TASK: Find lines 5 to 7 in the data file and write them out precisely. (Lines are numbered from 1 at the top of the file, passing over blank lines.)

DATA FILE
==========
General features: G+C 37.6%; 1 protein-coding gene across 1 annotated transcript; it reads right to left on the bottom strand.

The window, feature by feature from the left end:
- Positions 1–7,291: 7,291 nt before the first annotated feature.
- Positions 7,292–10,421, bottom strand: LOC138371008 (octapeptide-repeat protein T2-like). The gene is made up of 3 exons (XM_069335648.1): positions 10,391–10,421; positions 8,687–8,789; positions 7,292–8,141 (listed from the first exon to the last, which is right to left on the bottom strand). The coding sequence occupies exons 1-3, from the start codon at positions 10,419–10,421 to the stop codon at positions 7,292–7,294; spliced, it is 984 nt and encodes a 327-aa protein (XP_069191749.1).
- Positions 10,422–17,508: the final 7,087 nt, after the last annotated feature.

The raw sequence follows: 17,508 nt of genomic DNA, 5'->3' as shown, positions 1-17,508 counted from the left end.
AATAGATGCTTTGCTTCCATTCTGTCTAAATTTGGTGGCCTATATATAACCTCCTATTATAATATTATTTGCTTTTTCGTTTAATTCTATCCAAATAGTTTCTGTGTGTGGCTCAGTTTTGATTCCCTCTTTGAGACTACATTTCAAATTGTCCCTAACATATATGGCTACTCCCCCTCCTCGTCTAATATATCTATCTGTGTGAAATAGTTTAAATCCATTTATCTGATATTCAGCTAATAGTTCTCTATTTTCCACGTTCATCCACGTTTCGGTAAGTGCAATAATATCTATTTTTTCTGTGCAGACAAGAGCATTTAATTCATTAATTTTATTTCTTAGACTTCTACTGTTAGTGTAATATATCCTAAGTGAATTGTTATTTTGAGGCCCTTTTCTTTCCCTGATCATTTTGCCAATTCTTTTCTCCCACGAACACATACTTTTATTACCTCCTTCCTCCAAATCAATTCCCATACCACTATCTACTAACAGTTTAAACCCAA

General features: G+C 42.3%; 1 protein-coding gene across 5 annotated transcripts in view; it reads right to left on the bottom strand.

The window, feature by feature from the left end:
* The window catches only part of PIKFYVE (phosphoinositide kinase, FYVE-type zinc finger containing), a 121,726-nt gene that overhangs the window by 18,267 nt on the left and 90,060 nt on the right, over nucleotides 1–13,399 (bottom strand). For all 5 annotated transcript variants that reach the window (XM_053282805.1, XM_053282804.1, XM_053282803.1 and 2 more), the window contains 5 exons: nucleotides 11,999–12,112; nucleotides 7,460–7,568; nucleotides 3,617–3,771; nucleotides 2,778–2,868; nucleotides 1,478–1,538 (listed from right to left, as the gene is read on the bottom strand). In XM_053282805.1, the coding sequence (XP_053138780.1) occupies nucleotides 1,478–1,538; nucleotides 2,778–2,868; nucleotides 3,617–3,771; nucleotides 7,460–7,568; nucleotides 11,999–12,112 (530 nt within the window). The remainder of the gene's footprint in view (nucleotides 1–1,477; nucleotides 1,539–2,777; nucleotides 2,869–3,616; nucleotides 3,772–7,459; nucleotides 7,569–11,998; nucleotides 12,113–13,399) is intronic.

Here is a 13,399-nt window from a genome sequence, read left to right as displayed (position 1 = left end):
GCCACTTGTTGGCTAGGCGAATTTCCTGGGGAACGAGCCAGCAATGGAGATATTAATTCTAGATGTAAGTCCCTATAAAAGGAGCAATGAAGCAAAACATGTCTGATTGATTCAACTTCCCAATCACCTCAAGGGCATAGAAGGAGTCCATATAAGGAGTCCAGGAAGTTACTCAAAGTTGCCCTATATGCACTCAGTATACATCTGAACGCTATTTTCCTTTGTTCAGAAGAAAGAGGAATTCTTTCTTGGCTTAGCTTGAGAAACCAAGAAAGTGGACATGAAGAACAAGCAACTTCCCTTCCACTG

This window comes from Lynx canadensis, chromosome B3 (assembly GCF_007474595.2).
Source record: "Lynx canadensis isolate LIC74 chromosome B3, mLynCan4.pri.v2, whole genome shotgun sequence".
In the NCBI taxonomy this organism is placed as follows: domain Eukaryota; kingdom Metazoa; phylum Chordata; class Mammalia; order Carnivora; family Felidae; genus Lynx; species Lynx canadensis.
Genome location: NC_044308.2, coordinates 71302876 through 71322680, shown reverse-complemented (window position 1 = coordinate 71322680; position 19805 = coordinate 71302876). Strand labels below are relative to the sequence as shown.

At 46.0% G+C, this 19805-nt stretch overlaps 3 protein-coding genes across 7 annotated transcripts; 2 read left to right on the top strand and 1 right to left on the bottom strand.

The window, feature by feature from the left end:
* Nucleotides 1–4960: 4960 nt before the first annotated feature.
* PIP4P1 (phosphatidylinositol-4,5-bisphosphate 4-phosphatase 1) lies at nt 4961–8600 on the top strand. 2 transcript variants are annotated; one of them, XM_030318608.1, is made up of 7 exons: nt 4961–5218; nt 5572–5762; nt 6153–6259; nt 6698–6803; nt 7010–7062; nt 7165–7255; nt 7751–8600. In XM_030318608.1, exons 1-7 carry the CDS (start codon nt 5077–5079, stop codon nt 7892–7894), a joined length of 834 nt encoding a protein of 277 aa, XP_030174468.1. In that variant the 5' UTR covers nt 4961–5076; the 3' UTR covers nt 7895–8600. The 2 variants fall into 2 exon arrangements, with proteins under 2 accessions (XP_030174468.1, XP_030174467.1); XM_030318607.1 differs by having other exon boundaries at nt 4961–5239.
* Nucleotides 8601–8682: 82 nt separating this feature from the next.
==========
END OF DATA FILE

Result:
- Positions 10,422–17,508: the final 7,087 nt, after the last annotated feature.

The raw sequence follows: 17,508 nt of genomic DNA, 5'->3' as shown, positions 1-17,508 counted from the left end.
AATAGATGCTTTGCTTCCATTCTGTCTAAATTTGGTGGCCTATATATAACCTCCTATTATAATATTATTTGCTTTTTCGTTTAATTCTATCCAAATAGTTTCTGTGTGTGGCTCAGTTTTGATTCCCTCTTTGAGACTACATTTCAAATTGTCCCTAACATATATGGCTACTCCCCCTCCTCGTCTAATATATCTATCTGTGTGAAATAGTTTAAATCCATTTATCTGATATTCAGCTAATAGTTCTCTATTTTCCACGTTCATCCACGTTTCGGTAAGTGCAATAATATCTATTTTTTCTGTGCAGACAAGAGCATTTAATTCATTAATTTTATTTCTTAGACTTCTACTGTTAGTGTAATATATCCTAAGTGAATTGTTATTTTGAGGCCCTTTTCTTTCCCTGATCATTTTGCCAATTCTTTTCTCCCACGAACACATACTTTTATTACCTCCTTCCTCCAAATCAATTCCCATACCACTATCTACTAACAGTTTAAACCCAA